Whether they realize it or not (and I’m sure they do), Vampire Weekend’s Modern Vampires Of The City is like a big hug for anxious millennials overwhelmed by the Rube Goldberg machine of their own existence amidst a myriad of tumblr guilt, globalized potential, and historiographical shame. Through its rich inviting sound, both equally ornate (“Step”) as it it is messy (“Worship You”), Vampires is an achievement, Koenig, Batmanglij, Baio and Tomson (and producer Ariel Rechtshaid!), taking age-old problems and attempting to confront them using modern circumstances.
“I’m not excited, but should I be,” pleads lead singer Ezra Koenig on “Unbelievers,” bringing up the elephant in the room. The flurry of timpani and flute and deep bassy horns die away and for the first time the most primal of concerns is laid bare. Where is this is comfort we so desperately need? We’re all searching for the comfort in having a purpose and in having meaning in our lives. Who cares what we believe in, “All of the sinners, the same,” cries out Koenig before asking again, “What holy water contains a little drop, little drop for me?” Perhaps someone out there is listening if we can keep asking.
The grammar of religious music is a common tool Vampire Weekend use throughout Vampires, whether it’s choral voices on “Step,” “Ya Hey,” “Hudson,” and “Young Lion” or church organ on “Don’t Lie,” “Everlasting Arms,” “Finger Back,” or the aforementioned “Unbelievers.” This supplied with the warm analog production contributes to the down-to-earth concerns, the band surmounting the criticisms of pretentiousness and negating bombs (also lobbed at contemporary Wes Anderson) of preferring fussiness over humanity. When Koenig sings, “You and me, we got our own sense of time,” on the devastating “Hannah Hunt,” he expresses a counterpoint and perhaps an answer to, if only briefly, the powerlessness and despair felt by (often) young and troubled minds.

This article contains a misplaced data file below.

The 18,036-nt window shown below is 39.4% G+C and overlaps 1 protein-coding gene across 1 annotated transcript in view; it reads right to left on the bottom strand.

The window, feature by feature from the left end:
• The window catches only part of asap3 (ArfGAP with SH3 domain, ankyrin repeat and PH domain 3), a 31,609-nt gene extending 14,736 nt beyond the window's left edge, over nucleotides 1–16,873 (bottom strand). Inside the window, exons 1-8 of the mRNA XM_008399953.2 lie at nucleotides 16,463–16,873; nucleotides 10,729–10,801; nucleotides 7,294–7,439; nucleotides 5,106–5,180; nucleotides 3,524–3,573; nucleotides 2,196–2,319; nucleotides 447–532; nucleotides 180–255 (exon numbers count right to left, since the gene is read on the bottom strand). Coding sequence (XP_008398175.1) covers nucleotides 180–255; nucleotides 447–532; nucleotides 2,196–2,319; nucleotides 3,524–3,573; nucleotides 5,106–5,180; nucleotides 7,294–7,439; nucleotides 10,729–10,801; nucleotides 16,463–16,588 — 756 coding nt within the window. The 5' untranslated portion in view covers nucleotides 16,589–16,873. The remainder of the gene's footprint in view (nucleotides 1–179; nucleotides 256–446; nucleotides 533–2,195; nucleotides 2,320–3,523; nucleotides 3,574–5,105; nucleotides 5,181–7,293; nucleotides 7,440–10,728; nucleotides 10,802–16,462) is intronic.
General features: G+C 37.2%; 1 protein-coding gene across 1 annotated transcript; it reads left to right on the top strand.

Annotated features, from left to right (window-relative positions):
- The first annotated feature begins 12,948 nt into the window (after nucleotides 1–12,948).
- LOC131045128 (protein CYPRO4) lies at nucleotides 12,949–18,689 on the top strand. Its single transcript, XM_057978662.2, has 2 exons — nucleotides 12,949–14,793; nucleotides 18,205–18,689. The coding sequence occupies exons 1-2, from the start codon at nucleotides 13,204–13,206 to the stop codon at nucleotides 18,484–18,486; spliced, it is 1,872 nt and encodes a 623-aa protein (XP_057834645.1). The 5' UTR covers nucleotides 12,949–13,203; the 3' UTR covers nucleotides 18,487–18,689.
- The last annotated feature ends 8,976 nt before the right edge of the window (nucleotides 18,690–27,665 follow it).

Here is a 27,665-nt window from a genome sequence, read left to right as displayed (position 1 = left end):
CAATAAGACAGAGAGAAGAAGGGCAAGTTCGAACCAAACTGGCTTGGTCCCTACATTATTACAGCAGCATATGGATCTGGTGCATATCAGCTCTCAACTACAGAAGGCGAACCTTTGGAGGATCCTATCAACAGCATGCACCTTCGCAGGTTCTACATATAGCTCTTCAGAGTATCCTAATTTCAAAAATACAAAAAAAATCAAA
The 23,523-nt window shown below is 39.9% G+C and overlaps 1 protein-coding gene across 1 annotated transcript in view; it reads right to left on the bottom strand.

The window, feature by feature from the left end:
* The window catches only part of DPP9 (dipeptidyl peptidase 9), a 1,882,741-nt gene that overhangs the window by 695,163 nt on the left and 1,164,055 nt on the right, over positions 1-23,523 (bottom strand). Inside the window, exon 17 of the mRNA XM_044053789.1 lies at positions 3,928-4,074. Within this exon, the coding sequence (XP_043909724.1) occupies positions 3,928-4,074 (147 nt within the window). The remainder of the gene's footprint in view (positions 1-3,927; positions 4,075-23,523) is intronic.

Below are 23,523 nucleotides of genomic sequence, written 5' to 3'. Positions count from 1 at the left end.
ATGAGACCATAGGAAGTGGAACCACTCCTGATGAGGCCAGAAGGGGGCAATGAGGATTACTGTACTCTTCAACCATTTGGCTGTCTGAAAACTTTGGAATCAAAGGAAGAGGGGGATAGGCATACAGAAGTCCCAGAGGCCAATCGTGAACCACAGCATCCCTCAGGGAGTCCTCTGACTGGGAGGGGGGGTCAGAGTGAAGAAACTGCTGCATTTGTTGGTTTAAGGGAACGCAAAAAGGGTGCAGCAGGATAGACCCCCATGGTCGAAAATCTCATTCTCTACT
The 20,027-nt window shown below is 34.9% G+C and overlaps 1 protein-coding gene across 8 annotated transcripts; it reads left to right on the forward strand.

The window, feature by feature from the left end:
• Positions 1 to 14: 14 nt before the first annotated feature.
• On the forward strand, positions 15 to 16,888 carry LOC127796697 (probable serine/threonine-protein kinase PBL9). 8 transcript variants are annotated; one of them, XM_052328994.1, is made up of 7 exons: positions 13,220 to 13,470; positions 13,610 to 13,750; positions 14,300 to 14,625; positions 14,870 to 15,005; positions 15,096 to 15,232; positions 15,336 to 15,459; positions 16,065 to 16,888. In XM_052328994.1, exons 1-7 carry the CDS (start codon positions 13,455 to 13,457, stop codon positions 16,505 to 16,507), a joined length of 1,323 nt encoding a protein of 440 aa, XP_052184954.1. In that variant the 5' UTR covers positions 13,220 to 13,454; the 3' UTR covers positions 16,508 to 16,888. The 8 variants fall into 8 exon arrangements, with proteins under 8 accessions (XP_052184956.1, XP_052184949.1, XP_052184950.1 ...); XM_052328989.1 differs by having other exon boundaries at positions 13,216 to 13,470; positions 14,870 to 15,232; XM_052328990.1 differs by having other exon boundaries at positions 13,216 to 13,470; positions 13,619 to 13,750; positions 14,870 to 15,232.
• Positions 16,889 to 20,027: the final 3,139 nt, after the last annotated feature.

I would be remiss to not mention the utter joy and humor on many of the tracks on Vampires. It’s not an entirely somber and sober affair. That plaintive pondering on “Unbelievers” sounds serious enough, but when backed by rollicking drum and piano with club-worthy orchestra drops, these questions float by like the landscape on a road trip up the coast. And maybe through yo-yo-ing between intentioned observation, “‘Cause this Orthodox girl fell in love with the guy at the falafel shop,” and stubborn presence, “Should she have averted her eyes and just stared at the laminated poster of the dome of the rock,” as Koenig broadcasts during the spoken word interlude on “Finger Back,” we can find a way to move forward.
In the latest of a million tired trend pieces on millennials, Sam Tanenhaus of the New York Times disparages the generation’s perceived optimism and expectation. Being “nursed on the traditional American dream,” he claims darkly, “Cultural transformations are seldom cost-free.” Is this anything new? When Koenig howls, “Little bit of light to get us through the final days you want it,” and the band plays along breathlessly, can anyone argue with this desire? For a millennial like me, it’s a message of comfort I need to hear now more than ever. We are all Modern Vampires Of The City.
Grab the record here!
A great piece on the making of Modern Vampires Of The City